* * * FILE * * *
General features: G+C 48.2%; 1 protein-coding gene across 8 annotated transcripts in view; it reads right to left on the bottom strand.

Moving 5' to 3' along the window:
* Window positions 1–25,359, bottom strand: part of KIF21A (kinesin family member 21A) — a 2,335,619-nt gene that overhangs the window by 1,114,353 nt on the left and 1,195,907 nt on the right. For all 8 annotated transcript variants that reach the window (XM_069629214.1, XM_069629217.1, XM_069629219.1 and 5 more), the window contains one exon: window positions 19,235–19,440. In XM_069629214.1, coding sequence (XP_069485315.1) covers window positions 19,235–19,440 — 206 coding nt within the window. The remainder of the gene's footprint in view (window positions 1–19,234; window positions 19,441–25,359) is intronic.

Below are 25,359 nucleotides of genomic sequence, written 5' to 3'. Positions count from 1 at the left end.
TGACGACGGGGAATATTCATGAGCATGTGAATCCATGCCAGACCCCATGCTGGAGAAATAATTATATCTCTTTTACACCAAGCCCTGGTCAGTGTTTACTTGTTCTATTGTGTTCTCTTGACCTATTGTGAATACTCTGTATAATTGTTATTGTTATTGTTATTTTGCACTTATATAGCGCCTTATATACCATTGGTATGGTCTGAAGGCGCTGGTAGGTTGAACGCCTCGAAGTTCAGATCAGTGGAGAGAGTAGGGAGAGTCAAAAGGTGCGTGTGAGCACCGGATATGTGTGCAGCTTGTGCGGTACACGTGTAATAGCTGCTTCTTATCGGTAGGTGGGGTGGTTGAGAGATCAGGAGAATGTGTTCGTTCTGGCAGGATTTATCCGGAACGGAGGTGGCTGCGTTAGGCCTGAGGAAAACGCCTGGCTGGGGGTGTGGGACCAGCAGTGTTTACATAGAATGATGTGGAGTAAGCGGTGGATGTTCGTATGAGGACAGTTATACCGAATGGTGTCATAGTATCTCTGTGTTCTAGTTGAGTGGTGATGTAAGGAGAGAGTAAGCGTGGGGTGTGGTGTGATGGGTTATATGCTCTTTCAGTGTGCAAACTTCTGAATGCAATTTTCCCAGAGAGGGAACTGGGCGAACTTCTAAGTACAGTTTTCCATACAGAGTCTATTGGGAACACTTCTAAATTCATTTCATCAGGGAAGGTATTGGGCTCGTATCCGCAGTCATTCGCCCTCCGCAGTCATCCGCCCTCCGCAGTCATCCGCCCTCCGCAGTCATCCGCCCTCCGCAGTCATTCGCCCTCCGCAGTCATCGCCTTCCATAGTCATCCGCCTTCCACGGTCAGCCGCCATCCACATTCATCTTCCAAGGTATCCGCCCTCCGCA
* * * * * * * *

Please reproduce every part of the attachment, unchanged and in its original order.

General features: G+C 48.2%; 1 protein-coding gene across 8 annotated transcripts in view; it reads right to left on the bottom strand.

Moving 5' to 3' along the window:
* Window positions 1–25,359, bottom strand: part of KIF21A (kinesin family member 21A) — a 2,335,619-nt gene that overhangs the window by 1,114,353 nt on the left and 1,195,907 nt on the right. For all 8 annotated transcript variants that reach the window (XM_069629214.1, XM_069629217.1, XM_069629219.1 and 5 more), the window contains one exon: window positions 19,235–19,440. In XM_069629214.1, coding sequence (XP_069485315.1) covers window positions 19,235–19,440 — 206 coding nt within the window. The remainder of the gene's footprint in view (window positions 1–19,234; window positions 19,441–25,359) is intronic.

Below are 25,359 nucleotides of genomic sequence, written 5' to 3'. Positions count from 1 at the left end.
TGACGACGGGGAATATTCATGAGCATGTGAATCCATGCCAGACCCCATGCTGGAGAAATAATTATATCTCTTTTACACCAAGCCCTGGTCAGTGTTTACTTGTTCTATTGTGTTCTCTTGACCTATTGTGAATACTCTGTATAATTGTTATTGTTATTGTTATTTTGCACTTATATAGCGCCTTATATACCATTGGTATGGTCTGAAGGCGCTGGTAGGTTGAACGCCTCGAAGTTCAGATCAGTGGAGAGAGTAGGGAGAGTCAAAAGGTGCGTGTGAGCACCGGATATGTGTGCAGCTTGTGCGGTACACGTGTAATAGCTGCTTCTTATCGGTAGGTGGGGTGGTTGAGAGATCAGGAGAATGTGTTCGTTCTGGCAGGATTTATCCGGAACGGAGGTGGCTGCGTTAGGCCTGAGGAAAACGCCTGGCTGGGGGTGTGGGACCAGCAGTGTTTACATAGAATGATGTGGAGTAAGCGGTGGATGTTCGTATGAGGACAGTTATACCGAATGGTGTCATAGTATCTCTGTGTTCTAGTTGAGTGGTGATGTAAGGAGAGAGTAAGCGTGGGGTGTGGTGTGATGGGTTATATGCTCTTTCAGTGTGCAAACTTCTGAATGCAATTTTCCCAGAGAGGGAACTGGGCGAACTTCTAAGTACAGTTTTCCATACAGAGTCTATTGGGAACACTTCTAAATTCATTTCATCAGGGAAGGTATTGGGCTCGTATCCGCAGTCATTCGCCCTCCGCAGTCATCCGCCCTCCGCAGTCATCCGCCCTCCGCAGTCATCCGCCCTCCGCAGTCATTCGCCCTCCGCAGTCATCGCCTTCCATAGTCATCCGCCTTCCACGGTCAGCCGCCATCCACATTCATCTTCCAAGGTATCCGCCCTCCGCA